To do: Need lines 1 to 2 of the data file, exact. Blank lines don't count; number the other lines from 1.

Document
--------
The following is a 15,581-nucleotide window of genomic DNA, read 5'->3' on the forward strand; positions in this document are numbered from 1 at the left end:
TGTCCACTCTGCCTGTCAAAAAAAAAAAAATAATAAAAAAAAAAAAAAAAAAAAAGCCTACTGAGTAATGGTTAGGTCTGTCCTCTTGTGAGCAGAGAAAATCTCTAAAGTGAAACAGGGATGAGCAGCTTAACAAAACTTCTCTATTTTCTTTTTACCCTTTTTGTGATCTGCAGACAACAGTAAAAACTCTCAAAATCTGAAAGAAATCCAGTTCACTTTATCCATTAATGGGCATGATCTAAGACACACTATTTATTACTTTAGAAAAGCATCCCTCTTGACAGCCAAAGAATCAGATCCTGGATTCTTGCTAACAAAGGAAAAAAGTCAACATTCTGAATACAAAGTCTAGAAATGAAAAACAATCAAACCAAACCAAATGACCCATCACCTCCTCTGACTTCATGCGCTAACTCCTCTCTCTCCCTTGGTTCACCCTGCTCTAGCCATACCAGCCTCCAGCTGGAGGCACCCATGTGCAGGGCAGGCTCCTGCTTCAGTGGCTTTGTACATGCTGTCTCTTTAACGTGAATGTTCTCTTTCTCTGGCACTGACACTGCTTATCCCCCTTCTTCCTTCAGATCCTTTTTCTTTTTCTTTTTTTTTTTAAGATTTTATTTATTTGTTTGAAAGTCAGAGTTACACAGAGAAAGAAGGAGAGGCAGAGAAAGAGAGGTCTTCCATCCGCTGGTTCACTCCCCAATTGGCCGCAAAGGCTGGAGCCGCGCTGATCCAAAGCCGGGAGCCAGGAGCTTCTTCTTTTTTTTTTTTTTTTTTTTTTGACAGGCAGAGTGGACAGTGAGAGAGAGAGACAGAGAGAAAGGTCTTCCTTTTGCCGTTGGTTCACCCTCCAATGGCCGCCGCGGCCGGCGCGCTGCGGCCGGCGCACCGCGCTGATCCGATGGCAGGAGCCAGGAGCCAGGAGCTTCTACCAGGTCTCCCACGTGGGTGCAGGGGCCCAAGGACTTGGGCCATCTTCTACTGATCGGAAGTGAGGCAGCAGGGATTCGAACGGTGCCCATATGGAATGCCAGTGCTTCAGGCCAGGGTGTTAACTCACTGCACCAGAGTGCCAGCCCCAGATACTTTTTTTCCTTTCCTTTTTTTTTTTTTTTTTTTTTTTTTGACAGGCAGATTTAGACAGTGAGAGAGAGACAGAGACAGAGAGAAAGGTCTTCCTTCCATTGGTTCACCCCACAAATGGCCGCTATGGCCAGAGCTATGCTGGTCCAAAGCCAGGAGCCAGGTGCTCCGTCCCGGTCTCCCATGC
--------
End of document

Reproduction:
The following is a 15,581-nucleotide window of genomic DNA, read 5'->3' on the forward strand; positions in this document are numbered from 1 at the left end:
TGTCCACTCTGCCTGTCAAAAAAAAAAAAATAATAAAAAAAAAAAAAAAAAAAAAGCCTACTGAGTAATGGTTAGGTCTGTCCTCTTGTGAGCAGAGAAAATCTCTAAAGTGAAACAGGGATGAGCAGCTTAACAAAACTTCTCTATTTTCTTTTTACCCTTTTTGTGATCTGCAGACAACAGTAAAAACTCTCAAAATCTGAAAGAAATCCAGTTCACTTTATCCATTAATGGGCATGATCTAAGACACACTATTTATTACTTTAGAAAAGCATCCCTCTTGACAGCCAAAGAATCAGATCCTGGATTCTTGCTAACAAAGGAAAAAAGTCAACATTCTGAATACAAAGTCTAGAAATGAAAAACAATCAAACCAAACCAAATGACCCATCACCTCCTCTGACTTCATGCGCTAACTCCTCTCTCTCCCTTGGTTCACCCTGCTCTAGCCATACCAGCCTCCAGCTGGAGGCACCCATGTGCAGGGCAGGCTCCTGCTTCAGTGGCTTTGTACATGCTGTCTCTTTAACGTGAATGTTCTCTTTCTCTGGCACTGACACTGCTTATCCCCCTTCTTCCTTCAGATCCTTTTTCTTTTTCTTTTTTTTTTTAAGATTTTATTTATTTGTTTGAAAGTCAGAGTTACACAGAGAAAGAAGGAGAGGCAGAGAAAGAGAGGTCTTCCATCCGCTGGTTCACTCCCCAATTGGCCGCAAAGGCTGGAGCCGCGCTGATCCAAAGCCGGGAGCCAGGAGCTTCTTCTTTTTTTTTTTTTTTTTTTTTTGACAGGCAGAGTGGACAGTGAGAGAGAGAGACAGAGAGAAAGGTCTTCCTTTTGCCGTTGGTTCACCCTCCAATGGCCGCCGCGGCCGGCGCGCTGCGGCCGGCGCACCGCGCTGATCCGATGGCAGGAGCCAGGAGCCAGGAGCTTCTACCAGGTCTCCCACGTGGGTGCAGGGGCCCAAGGACTTGGGCCATCTTCTACTGATCGGAAGTGAGGCAGCAGGGATTCGAACGGTGCCCATATGGAATGCCAGTGCTTCAGGCCAGGGTGTTAACTCACTGCACCAGAGTGCCAGCCCCAGATACTTTTTTTCCTTTCCTTTTTTTTTTTTTTTTTTTTTTTTTGACAGGCAGATTTAGACAGTGAGAGAGAGACAGAGACAGAGAGAAAGGTCTTCCTTCCATTGGTTCACCCCACAAATGGCCGCTATGGCCAGAGCTATGCTGGTCCAAAGCCAGGAGCCAGGTGCTCCGTCCCGGTCTCCCATGC